A timely reminder to use strong passwords

You may have read about a security breach at Gawker Media, the company behind several websites including Lifehacker.

The server files have been posted at various locations around the web, so I thought I’d take a look. Finding your own email address and decrypted password in a file obtained online is a sobering experience, I can tell you. Fortunately, it was not a password that I use elsewhere, so no damage done. It was, however, a ridiculously “soft” password (all digits, if you must know).

Of course, my thoughts soon turned to data analysis. A quick and dirty bash one-liner reveals the top 10 passwords…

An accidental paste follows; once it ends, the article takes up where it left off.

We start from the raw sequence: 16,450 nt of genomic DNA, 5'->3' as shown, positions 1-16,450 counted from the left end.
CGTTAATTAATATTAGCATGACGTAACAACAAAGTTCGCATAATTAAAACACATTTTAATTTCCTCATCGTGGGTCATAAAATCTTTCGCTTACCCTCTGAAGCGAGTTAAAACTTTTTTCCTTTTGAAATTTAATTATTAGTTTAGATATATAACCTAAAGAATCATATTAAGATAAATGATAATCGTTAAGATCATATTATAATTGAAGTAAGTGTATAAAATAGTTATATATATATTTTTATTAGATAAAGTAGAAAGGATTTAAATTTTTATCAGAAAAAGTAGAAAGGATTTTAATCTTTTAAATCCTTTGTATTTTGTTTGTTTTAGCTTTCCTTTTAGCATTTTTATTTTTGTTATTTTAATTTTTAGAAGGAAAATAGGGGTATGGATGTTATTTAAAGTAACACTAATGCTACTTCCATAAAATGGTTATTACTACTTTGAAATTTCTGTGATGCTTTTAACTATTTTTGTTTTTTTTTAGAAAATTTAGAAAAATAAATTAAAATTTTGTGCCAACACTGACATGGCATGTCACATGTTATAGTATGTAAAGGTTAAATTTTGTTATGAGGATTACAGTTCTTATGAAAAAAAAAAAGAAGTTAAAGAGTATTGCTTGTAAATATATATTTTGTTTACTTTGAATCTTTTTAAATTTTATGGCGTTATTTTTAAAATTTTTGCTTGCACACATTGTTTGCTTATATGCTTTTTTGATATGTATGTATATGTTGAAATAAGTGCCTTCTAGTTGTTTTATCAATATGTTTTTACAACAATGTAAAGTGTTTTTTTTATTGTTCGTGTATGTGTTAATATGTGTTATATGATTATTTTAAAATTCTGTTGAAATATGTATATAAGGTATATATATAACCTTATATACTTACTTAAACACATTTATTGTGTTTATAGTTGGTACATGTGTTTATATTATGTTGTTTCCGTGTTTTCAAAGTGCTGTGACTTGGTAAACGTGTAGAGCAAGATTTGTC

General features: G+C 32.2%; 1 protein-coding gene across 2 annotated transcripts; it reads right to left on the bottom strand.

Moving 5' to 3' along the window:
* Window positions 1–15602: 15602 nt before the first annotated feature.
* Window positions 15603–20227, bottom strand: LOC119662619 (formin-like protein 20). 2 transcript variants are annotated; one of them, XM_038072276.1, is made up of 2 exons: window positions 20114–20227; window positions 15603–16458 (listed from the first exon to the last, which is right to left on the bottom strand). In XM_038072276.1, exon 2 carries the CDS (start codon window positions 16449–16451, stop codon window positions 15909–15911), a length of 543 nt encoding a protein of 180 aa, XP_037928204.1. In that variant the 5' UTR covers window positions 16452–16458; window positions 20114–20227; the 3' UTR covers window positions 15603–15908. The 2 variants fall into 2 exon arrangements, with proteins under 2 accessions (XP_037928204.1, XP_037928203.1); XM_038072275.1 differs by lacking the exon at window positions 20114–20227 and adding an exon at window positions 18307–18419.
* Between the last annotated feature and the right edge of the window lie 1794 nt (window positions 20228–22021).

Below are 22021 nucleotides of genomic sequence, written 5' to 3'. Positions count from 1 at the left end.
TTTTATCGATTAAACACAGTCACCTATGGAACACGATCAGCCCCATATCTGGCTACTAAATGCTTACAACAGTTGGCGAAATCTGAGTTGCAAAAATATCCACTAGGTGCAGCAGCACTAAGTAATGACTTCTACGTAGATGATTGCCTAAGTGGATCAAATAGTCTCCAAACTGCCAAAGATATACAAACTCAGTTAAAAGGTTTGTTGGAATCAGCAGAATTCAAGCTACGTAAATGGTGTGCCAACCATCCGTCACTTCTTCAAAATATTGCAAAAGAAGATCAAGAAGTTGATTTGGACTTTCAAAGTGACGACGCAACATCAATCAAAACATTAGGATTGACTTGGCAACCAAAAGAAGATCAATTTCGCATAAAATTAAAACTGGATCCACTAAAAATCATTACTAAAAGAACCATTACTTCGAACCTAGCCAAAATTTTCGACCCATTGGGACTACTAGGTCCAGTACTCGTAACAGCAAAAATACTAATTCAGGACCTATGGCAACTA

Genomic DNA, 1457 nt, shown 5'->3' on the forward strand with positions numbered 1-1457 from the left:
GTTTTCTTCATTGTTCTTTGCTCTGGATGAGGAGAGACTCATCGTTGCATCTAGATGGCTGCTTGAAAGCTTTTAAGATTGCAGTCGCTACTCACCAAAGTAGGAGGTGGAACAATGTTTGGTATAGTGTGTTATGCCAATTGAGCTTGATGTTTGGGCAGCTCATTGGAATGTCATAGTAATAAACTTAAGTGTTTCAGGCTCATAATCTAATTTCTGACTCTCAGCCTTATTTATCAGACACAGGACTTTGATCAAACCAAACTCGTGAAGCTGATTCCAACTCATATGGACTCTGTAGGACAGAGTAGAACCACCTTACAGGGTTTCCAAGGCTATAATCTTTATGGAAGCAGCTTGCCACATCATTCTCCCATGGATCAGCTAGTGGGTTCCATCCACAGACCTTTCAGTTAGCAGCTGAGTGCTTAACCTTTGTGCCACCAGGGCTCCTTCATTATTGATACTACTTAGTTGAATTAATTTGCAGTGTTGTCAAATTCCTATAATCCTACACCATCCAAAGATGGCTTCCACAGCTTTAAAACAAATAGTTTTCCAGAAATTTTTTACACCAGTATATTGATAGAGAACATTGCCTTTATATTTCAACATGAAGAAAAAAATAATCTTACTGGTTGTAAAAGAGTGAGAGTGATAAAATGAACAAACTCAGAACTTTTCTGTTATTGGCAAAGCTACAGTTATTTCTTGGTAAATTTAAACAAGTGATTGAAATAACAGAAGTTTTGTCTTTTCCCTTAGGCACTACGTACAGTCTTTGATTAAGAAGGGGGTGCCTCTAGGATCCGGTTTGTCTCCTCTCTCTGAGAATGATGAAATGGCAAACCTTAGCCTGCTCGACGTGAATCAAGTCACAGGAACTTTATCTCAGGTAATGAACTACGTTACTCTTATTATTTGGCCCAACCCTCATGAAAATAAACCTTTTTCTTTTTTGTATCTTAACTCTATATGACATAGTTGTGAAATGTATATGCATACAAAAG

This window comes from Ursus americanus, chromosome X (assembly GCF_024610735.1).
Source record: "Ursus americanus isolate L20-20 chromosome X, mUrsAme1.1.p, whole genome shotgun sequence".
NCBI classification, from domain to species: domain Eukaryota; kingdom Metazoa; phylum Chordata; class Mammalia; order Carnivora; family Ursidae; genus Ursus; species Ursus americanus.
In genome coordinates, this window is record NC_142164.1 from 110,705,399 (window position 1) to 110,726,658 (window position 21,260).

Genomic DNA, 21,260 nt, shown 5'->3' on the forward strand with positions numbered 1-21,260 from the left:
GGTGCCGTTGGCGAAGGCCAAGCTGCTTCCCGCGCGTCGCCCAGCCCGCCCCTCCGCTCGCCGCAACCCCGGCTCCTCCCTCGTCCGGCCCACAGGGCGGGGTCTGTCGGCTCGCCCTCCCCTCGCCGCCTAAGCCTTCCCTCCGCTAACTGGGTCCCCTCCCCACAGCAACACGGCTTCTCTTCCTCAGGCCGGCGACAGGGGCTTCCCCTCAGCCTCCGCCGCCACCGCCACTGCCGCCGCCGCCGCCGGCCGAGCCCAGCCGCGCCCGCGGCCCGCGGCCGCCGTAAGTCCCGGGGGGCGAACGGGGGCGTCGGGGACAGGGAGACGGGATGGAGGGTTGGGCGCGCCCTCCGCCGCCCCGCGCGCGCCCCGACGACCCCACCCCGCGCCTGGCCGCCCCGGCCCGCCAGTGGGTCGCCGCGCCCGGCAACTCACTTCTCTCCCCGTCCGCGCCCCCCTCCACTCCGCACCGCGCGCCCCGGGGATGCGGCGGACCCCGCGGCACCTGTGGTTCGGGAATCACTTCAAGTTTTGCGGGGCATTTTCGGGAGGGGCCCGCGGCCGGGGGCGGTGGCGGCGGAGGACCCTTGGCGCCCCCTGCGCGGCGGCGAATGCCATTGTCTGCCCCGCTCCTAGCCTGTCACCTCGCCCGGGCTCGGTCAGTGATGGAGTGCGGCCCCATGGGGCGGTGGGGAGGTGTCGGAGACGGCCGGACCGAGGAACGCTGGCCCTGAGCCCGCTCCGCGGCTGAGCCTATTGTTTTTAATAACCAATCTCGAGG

cut -d " " -f 3 parsed_db.txt | \
awk '{count[$1]++}END{for(j in count) print j,""count[j]""}' | \
sort -nrk2 | head

123456 3057
password 1955
12345678 1119
lifehack 661
qwerty 418
abc123 333
111111 311
monkey 300
consumer 273
12345 253

OK, now I don’t feel quite so bad. At least my digits were mixed up a little…

Next, I exported my GMail address book and used R to match the email addresses in the file. I won’t bore you with the details. I found four of my contacts (one password still encrypted, three cracked) and notified them. Hopefully, they won’t think my uncharacteristic Twitter DMs are further evidence of a breach.

Take-home message: use strong passwords. Change them from time to time and don’t use the same one for multiple sites. It can happen to the best of us.

2 thoughts on “A timely reminder to use strong passwords

  1. I have been slowly changing my “soft” password over the last few months to something a little stronger, and I never keep it the same as my email address. Events like this make me glad that I took the time.

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